With all the various plans being bandied about to fix the euro, it’s hard to keep track of which acronyms and abbreviations designate which European institution.
So let’s set that straight. Here we give you your ultimate guide to the most important European institutions.
Now try and say “EFSF” five times fast.
(If you have no idea what’s going on, be sure to read The Eurozone Crisis For Dummies first.)
EMU refers to the economic and monetary union in which countries that use the euro participate.
According to the European Commission, it the concept of this union constitutes the fifth out of six steps the eurozone is supposed to undertake in order to achieve economic integration, the last of which includes 'harmonised fiscal and other economic policies.'
The distinction between these two final steps forms the source of the rut that caused this mess. It is generally accepted that if the eurozone enjoyed more economic integration, it would never have had all these sovereign debt problems.
The term is often used more generally, however.
As if it weren't already hard enough to say, the EFSF is one of the most highly talked about organisations in the eurozone right now.
The Facility amounts to a temporary eurozone rescue fund, created late last year and headed by Klaus Regling.
EU leaders spent three months trying to push legislation to expand the facility's funding to €440 billion ($612 billion). With that finally approved, they now want to leverage the fund to expand its resources, because pretty much everyone admits that the fund's firepower is not big enough.
The European Central Bank is the independent entity in charge of monetary policy for the euro area. It makes interest rate decisions, manage foreign exchange reserves, and is the exclusive issuer of euro banknotes.
The ECB is far more limited in its powers than, say, the U.S. Treasury, because it cannot monetise sovereign debt or engage in a bank recapitalization scheme like TARP.
This has limited its ability to stem the escalation of the sovereign debt and banking crises currently threatening the eurozone.
The European Stability Mechanism is the permanent successor to the EFSF.
Right now, it is set to be implemented by July 2013, but there has been some talk of pushing that date up by a year to July 2012.
Whatever its implementation date, however, the ESM in principle contradicts a German Constitutional Court ruling, on the basis that the mechanism threatens German sovereignty.
Ecofin is comprised of the finance ministers (and the occasional economic or budgetary minister) of the 27 European Union states.
The council traditionally meets ahead of summits of EU leaders. Finance ministers are often charged with working out the nitty gritty of the more general proposals put forth by EU heads of state.
Not to be confused with Ecofin, Eurogroup is the colloquial term for a meeting of 17 eurozone finance ministers -- not all 27 EU ministers. In reality the group doesn't actually have a name. Eurogroup meets s day ahead of Ecofin meetings.
The differences between the Eurogroup and Ecofin have been exacerbated recently, with non-euro EU states increasingly trying to budge into negotiations on a eurozone fix.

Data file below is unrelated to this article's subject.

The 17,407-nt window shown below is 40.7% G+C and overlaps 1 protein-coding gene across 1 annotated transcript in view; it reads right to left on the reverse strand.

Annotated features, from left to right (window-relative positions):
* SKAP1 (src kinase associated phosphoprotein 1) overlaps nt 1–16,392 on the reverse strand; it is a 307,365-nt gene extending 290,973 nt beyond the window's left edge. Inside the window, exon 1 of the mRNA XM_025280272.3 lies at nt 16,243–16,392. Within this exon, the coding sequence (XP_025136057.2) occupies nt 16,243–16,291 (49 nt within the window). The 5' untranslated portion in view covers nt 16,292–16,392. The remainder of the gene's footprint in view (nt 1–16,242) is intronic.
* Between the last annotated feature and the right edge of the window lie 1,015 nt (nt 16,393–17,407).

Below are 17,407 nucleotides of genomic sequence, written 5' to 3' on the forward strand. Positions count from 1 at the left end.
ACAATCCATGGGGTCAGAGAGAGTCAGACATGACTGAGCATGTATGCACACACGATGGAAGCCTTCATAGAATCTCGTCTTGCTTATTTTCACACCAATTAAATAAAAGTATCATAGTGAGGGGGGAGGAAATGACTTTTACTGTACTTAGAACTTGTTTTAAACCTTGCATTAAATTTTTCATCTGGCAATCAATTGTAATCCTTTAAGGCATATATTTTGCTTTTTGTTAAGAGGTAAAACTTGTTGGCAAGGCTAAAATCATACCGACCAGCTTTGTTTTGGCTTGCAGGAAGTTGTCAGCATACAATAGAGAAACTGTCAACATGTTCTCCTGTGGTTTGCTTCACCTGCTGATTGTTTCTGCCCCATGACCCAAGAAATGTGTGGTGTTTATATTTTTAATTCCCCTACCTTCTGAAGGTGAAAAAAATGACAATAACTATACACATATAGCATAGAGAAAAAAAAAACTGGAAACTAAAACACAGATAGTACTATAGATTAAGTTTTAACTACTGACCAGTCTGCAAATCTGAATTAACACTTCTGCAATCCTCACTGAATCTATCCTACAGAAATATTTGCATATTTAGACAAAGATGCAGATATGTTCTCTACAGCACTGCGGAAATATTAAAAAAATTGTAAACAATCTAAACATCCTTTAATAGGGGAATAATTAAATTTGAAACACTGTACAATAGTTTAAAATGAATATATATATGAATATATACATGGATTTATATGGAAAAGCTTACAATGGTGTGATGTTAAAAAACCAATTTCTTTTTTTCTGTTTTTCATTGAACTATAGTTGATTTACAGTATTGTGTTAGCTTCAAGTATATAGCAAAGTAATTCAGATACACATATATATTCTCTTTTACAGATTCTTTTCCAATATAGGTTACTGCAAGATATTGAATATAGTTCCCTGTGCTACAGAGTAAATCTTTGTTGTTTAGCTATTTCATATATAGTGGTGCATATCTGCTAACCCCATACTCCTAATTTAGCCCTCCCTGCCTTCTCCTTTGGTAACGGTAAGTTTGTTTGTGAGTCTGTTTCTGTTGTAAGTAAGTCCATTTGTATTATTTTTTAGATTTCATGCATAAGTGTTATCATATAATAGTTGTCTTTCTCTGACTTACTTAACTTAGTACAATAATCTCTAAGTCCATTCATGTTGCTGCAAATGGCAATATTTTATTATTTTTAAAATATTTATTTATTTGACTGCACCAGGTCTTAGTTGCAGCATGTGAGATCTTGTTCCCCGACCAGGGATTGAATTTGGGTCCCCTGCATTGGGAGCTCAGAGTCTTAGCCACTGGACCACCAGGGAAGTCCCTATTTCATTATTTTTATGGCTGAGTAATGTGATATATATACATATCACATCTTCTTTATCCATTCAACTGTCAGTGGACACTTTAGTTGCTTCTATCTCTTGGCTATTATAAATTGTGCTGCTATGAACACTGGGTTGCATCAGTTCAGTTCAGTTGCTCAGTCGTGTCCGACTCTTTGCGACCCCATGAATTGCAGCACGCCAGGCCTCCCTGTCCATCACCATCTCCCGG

The European Commission is the executive body of the European Union. It is a cabinet government comprised of Commissioners from each of the 27 member states. The EC proposes legislation, implements decisions, and makes sure treaties are being followed.
The inability of the European Commission to properly keep countries in line on their economic policies constitutes one of the biggest causes of the crisis right now. Its ineffectiveness is a major weakness of the eurozone.
The European Council comprises the heads of state of all 27 EU countries, the President of the European Council (currently Herman van Rompuy) and the President of the European Commission (currently Jose Manuel Barroso).
This EC has been the most important decision-making body during the crisis, although mere agreement on plans within the Council on any issues involving sovereign funds must be approved by the national governments themselves.
The EBA is the bank regulator of the EU, based in London. It's a brand new entity which started up early this year.
It most often makes headlines when it conducts massive bank stress tests, in which European banks are forced to publish huge amounts of data on their sovereign exposures, equity, and liabilities. It last conducted these tests in July, and is conducting a new round of emergency tests right now.
The EIB is an international organisation owned by the members of the European Union and established in 1958. The bank's purpose is to support EU policy decisions by making sound investments.
The bank really hasn't played much of a role in the sovereign debt crisis of late, despite a September report that it would be used to help fund the EFSF.
A more general financial instrument, a SPIV (or just SPV) is an institution that focuses on financing and acquiring specific assets. Its framework is such that, in the event of a bankruptcy, its obligations will remain secure.
In the context of the eurozone crisis, EU leaders are reportedly considering using an SPIV to fund the EFSF. In this scenario, it would issue debt, which would (hopefully) be bought by the IMF, sovereign wealth funds, and/or private investors.
This constitutes one of the two plans being considered right now in order to leverage -- or increase the firepower of -- the EFSF.
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